This section is from the book "Building Construction And Superintendence", by F. E. Kidder. Also available from Amazon: Building Construction And Superintendence.

For symmetrical trusses having panels of uniform width, and uniformly loaded, the stresses in the different parts will be proportional to the span, number of panels, height of truss, spacing of trusses and the load per square foot.

It is therefore practicable to tabulate the strains in trusses of a given number of panels for different loads, spans, spacings and height. For the convenience of architects and builders the author has prepared the following table, which gives the required dimensions for wooden trusses having "six panels" or braces, and for heights of one-sixth and one-eighth of the span, and supporting a flat roof of either tin, sheet-iron or composition, with a plastered ceiling supported by the tie-beam.

These dimensions apply only "to trusses which have purlins placed at the upper joints" and where the height is at least equal to' that given in the table; a greater height may be used with the same dimensions, but a less height materially increases the strains-and will require an increase in the dimensions. It is also important that the panels be all of the same width (within a few inches) and always six in number.

If there is no ceiling to be supported the lower chord may be of the same size as the upper chord. Where the rafters rest directly on the top chord the dimensions of the latter must be greatly increased, and special calculations should be made therefor.

Six-panel trusses were chosen for the reason that this number of panels will generally be found the most economical of material up to spans of 60 feet. For greater spans seven or eight-panel trusses will probably be more economical where a ceiling is to be supported.

Wherever the conditions of load, span, height and spacing are not exactly as given in the table, or for localities where a greater allowance must be made for snow, "special calculations" should be made of the strains and corresponding dimensions, but even in such cases the table will serve somewhat as a check upon the calculations, and will be convenient for making preliminary drawings and estimates.

Computed for heights of one-sixth and one-eighth of the span and for a snow load of 16 pounds per square foot. Chords and braces, Norway pine; verticals, wrought iron rods.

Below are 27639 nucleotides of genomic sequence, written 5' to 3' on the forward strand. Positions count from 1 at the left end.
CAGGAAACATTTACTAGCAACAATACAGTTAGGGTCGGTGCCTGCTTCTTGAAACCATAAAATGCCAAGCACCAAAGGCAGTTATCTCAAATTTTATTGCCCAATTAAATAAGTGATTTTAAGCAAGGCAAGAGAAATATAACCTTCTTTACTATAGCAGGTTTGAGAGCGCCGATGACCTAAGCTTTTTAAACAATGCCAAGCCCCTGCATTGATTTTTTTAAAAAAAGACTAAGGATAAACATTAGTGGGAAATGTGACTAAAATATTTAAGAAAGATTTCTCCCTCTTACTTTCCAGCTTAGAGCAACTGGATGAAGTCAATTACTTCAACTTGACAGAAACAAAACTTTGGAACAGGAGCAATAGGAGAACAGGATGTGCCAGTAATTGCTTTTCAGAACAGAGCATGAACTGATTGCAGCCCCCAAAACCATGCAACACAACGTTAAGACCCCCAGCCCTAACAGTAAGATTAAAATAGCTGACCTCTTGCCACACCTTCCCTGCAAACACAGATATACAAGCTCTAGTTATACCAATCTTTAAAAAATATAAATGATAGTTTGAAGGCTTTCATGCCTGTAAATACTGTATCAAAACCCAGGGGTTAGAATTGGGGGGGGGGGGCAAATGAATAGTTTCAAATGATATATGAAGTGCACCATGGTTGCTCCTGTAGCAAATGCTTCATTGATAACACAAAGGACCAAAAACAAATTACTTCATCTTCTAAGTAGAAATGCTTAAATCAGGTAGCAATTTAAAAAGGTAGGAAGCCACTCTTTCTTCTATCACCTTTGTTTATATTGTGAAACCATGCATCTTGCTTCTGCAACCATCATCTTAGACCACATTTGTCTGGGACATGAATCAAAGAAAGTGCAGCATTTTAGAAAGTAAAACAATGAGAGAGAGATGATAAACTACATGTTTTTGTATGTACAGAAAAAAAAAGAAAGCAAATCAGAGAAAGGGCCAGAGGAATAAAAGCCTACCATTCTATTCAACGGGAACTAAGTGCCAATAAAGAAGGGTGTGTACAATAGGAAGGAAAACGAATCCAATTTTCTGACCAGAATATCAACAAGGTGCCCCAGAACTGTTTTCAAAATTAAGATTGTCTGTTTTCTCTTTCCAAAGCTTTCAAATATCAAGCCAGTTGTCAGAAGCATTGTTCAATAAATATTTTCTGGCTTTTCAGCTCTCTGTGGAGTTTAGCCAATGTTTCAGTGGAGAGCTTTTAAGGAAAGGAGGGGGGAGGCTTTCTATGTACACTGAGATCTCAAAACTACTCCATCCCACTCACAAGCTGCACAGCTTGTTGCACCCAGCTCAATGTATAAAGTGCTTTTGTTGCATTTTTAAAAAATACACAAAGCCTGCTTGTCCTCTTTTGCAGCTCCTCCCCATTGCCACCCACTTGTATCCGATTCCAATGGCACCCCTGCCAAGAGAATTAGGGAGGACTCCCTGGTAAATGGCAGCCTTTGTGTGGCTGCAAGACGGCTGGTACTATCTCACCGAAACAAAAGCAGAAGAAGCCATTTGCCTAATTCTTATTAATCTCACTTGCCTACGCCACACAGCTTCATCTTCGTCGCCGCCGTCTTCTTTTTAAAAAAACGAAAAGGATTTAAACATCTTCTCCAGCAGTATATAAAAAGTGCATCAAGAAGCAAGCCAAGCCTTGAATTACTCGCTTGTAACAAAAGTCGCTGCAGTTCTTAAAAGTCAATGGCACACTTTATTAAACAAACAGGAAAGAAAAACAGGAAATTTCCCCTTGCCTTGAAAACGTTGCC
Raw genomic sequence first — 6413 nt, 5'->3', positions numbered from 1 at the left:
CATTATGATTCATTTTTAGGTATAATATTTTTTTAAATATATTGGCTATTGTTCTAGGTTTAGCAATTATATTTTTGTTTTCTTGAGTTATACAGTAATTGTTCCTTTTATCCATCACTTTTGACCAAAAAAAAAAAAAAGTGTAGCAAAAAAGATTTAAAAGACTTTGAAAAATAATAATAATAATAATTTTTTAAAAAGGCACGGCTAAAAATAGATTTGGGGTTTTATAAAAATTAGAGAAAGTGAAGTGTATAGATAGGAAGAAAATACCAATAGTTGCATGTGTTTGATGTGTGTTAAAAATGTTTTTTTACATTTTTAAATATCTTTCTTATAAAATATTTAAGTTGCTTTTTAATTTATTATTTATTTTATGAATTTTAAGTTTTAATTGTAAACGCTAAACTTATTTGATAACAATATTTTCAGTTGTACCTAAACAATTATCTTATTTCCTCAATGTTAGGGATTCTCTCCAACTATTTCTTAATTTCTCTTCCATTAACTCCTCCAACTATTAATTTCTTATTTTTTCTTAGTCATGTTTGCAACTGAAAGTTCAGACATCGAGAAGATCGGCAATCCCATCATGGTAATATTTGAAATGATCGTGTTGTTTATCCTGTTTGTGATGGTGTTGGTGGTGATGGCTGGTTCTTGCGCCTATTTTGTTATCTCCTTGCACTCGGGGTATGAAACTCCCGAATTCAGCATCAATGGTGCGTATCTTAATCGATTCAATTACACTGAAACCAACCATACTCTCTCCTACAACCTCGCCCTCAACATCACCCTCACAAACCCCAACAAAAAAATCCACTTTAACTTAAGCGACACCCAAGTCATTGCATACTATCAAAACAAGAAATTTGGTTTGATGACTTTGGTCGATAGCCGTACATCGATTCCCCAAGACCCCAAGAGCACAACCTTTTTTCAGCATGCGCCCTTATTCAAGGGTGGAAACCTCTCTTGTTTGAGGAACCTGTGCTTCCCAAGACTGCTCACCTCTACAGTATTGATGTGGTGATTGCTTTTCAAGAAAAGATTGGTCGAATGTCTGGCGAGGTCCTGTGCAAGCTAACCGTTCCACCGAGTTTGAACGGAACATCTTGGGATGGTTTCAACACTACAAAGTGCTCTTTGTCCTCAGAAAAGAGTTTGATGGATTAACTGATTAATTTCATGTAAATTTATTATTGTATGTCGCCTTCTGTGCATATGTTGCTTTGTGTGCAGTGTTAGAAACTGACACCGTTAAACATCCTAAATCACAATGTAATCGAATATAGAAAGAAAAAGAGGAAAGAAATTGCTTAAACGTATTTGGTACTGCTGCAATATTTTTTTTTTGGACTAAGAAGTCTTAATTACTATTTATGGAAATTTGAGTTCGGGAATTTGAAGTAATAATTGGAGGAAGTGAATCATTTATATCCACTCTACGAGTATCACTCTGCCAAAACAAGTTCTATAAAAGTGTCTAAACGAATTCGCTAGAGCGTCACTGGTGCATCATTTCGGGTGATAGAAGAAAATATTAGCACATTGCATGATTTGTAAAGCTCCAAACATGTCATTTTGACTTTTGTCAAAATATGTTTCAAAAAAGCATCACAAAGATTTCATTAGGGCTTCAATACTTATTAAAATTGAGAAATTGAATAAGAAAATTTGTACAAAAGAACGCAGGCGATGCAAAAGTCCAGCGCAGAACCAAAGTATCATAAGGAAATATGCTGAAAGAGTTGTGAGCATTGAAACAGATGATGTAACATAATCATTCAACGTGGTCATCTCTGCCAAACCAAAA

Span. | Distance apart, C to C. | Total height. | Top chord. | Bottom chord. | Braces. | Bod3 (not upset). | |||||

A | B | C | D | E | F | ||||||

Ft. | Ft. | Ft | Ins. | Ins. | Ins. | Ins. | Ins. | Ins. | Ins. | Ins. | Ins. |

86 | 12.... | 6 | 7 | 6x6 | 6x8 | 6x6 | 6x4 | 6x3 | 1 1/8 | 3/4 | 5/8 |

5 | 2 | 6x8 | 6x8 | 6x6 | 6x6 | 6x4 | |||||

15.... | 6 | 8 | 6x8 | 6x8 | 6x6 | 6x4 | 6x3 | 1 1/4 | 7/8 | 5/8 | |

5 | 2 | 8x8 | 8x8 | 8x6 | 6x6 | 6x4 | |||||

18.... | 6 | 8 | 6x8 | 6x8 | 6x8 | 6x6 | 6x4 | 1 1/4 | 7/8 | 5/8 | |

5 | 2 | 8x8 | 8x8 | 8x8 | 6x6 | 6x4 | |||||

42 | 12.... | 7 | 7 | 8x6 | 8x8 | 8x6 | 8x4 | 6x4 | 1 1/4 | 7/8 | 5/8 |

5 | 11 | 8x8 | 8x8 | 8x6 | 8x5 | 8x4 | |||||

15.... | 7 | 8 | 8x8 | 8x8 | 8x6 | 8x5 | 6x4 | 1 3/8 | 7/8 | 3/4 | |

5 | 11 | 8x8 | 8x8 | 8x8 | 8x6 | 8x4 | |||||

18.... | 7 | 8 | 8x8 | 8x8 | 8x8 | 8x6 | 8x4 | 1 1/2 | 1 | 3/4 | |

6 | 1 | 8x10 | 8x10 | 8x8 | 8x6 | 8x4 | |||||

48 | 12.... | 8 | 8 | 8x8 | 8x8 | 8x8 | 8x6 | 8x4 | 1 3/8 | 7/8 | 3/4 |

« | 8 | 8x8 | 8x8 | 8x8 | 8x6 | 8x4 | |||||

15.... | 8 | 8 | 8x8 | 8x8 | 8x8 | 8x6 | 8x4 | 1 3/8 | 1 | 3/4 | |

6 | 10 | 8x10 | 8x10 | 8x8 | 8x6 | 8x4 | |||||

18.... | 8 | 8 | 8x8 | 8x8 | 8x8 | 8x6 | 8x4 | 1 1/2 | 1 | 3/4 | |

6 | 10 | 8x10 | 8x10 | 8x10 | 8x6 | 8x4 | |||||

54 | 12.... | 9 | 8 | 8x8 | 8x8 | 8x8 | 8x6 | 8x4 | 1 3/8 | 7/8 | 3/4 |

7 | 6 | 8x8 | 8x10 | 8x8 | 8x6 | 8x4 | |||||

15.... | 9 | 8 | 8x8 | 8x8 | 8x8 | 8x6 | 8x4 | 1 1/2 | 1 | 3/4 | |

7 | 7 | 8x10 | 8x10 | 8x8 | 8x6 | 8x4 | |||||

18.... | 9 | 10 | 8x10 | 8x10 | 8x10 | 8x8 | 8x6 | 1 5/8 | 1 1/8 | 3/4 | |

7 | 7 | 10x10 | 10x10 | 10x8 | 8x8 | 8x4 | |||||

60 | 12.... | 10 | 9 | 8x8 | 8x10 | 8x8 | 8x6 | 6x6 | 1 3/8 | 1 | 3/4 |

8 | 4 | 8x10 | 8x10 | 8x10 | 8x6 | 8x4 | |||||

15.... | 10 | 10 | 8x10 | 8x10 | 8x10 | 8x6 | 6x6 | 1 1/2 | 1 1/8 | 3/4 | |

8 | 4 | 10x10 | 10x10 | 10x8 | 10x6 | 8x4 | |||||

18.... | 10 | 10 | 10x10 | 10x10 | 10x8 | l0x6 | 8x6 | 1 3/4 | 1 1/8 | 3/4 | |

8 | 4 | 10x10 | 10x10 | 10x10 | 10x6 | 8x6 | |||||

70 | 12.... | 1 12 | 6 | 8x10 | 8x10 | 8x10 | 8x6 | 6x6 | 1 1/2 | 1 | 3/4 |

9 | 7 | 10x10 | 10x10 | 10x8 | 10x6 | 8x6 | |||||

15.... | 12 | 6 | 10x10 | 10x10 | 10x8 | 10x6 | 8x6 | 1 3/4 | 1 1/8 | 3/4 | |

9 | 9 | 10x12 | 10x12 | 10x10 | 10x8 | 10x6 | |||||

18.... | 12 | 6 | 10x10 | 10x10 | 10x10 | 10x6 | 8x6 | 1 7/8 | 1 1/4 | 7/8 | |

9 | 9 | 10x12 | 10x12 | 10x12 | 10x8 | 10x6 | |||||

80 | 12.... | 14 | 2 | 10x10 | 10x10 | 10x10 | 10x6 | 8x6 | 1 5/8 | 1 1/8 | 3/4 |

10 | 10 | 10x10 | 10x10 | 10x10 | 10x6 | 8x6 | |||||

15.... | 14 | 2 | 10x10 | 10x10 | 10x10 | 10x8 | 8x6 | 1 7/8 | 1 1/4 | 7/8 | |

11 | 0 | 10x12 | 10x12 | 10x10 | 10x8 | 10x6 | |||||

18.... | 14 | 4 | 10x12 | 10x12 | 10x12 | 10x8 | 8x6 | 2 | 1 3/8 | 1 | |

11 | 1 | 10x12 | 10x14 | 10x12 | 10x8 | 10x6 |

Continue to: